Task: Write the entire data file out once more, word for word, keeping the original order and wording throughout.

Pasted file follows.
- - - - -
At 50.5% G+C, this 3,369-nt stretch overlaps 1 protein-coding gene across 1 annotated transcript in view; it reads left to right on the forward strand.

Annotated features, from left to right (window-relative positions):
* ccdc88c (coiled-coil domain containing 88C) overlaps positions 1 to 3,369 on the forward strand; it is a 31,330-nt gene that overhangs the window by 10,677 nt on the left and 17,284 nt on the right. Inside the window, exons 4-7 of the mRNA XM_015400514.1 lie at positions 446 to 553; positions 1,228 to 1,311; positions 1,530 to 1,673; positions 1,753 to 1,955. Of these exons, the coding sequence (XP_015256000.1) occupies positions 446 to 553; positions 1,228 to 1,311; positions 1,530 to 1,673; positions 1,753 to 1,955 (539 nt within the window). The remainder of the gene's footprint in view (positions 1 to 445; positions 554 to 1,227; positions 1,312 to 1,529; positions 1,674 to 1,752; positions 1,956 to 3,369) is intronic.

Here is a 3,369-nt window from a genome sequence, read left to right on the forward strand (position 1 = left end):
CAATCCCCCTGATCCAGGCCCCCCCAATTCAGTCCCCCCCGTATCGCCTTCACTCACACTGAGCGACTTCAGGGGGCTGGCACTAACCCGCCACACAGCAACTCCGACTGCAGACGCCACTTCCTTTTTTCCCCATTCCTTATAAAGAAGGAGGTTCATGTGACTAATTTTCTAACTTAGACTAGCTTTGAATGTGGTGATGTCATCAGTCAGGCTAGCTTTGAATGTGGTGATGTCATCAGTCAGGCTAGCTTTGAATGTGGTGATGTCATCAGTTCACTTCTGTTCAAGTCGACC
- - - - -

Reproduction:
At 50.5% G+C, this 3,369-nt stretch overlaps 1 protein-coding gene across 1 annotated transcript in view; it reads left to right on the forward strand.

Annotated features, from left to right (window-relative positions):
* ccdc88c (coiled-coil domain containing 88C) overlaps positions 1 to 3,369 on the forward strand; it is a 31,330-nt gene that overhangs the window by 10,677 nt on the left and 17,284 nt on the right. Inside the window, exons 4-7 of the mRNA XM_015400514.1 lie at positions 446 to 553; positions 1,228 to 1,311; positions 1,530 to 1,673; positions 1,753 to 1,955. Of these exons, the coding sequence (XP_015256000.1) occupies positions 446 to 553; positions 1,228 to 1,311; positions 1,530 to 1,673; positions 1,753 to 1,955 (539 nt within the window). The remainder of the gene's footprint in view (positions 1 to 445; positions 554 to 1,227; positions 1,312 to 1,529; positions 1,674 to 1,752; positions 1,956 to 3,369) is intronic.

Here is a 3,369-nt window from a genome sequence, read left to right on the forward strand (position 1 = left end):
CAATCCCCCTGATCCAGGCCCCCCCAATTCAGTCCCCCCCGTATCGCCTTCACTCACACTGAGCGACTTCAGGGGGCTGGCACTAACCCGCCACACAGCAACTCCGACTGCAGACGCCACTTCCTTTTTTCCCCATTCCTTATAAAGAAGGAGGTTCATGTGACTAATTTTCTAACTTAGACTAGCTTTGAATGTGGTGATGTCATCAGTCAGGCTAGCTTTGAATGTGGTGATGTCATCAGTCAGGCTAGCTTTGAATGTGGTGATGTCATCAGTTCACTTCTGTTCAAGTCGACC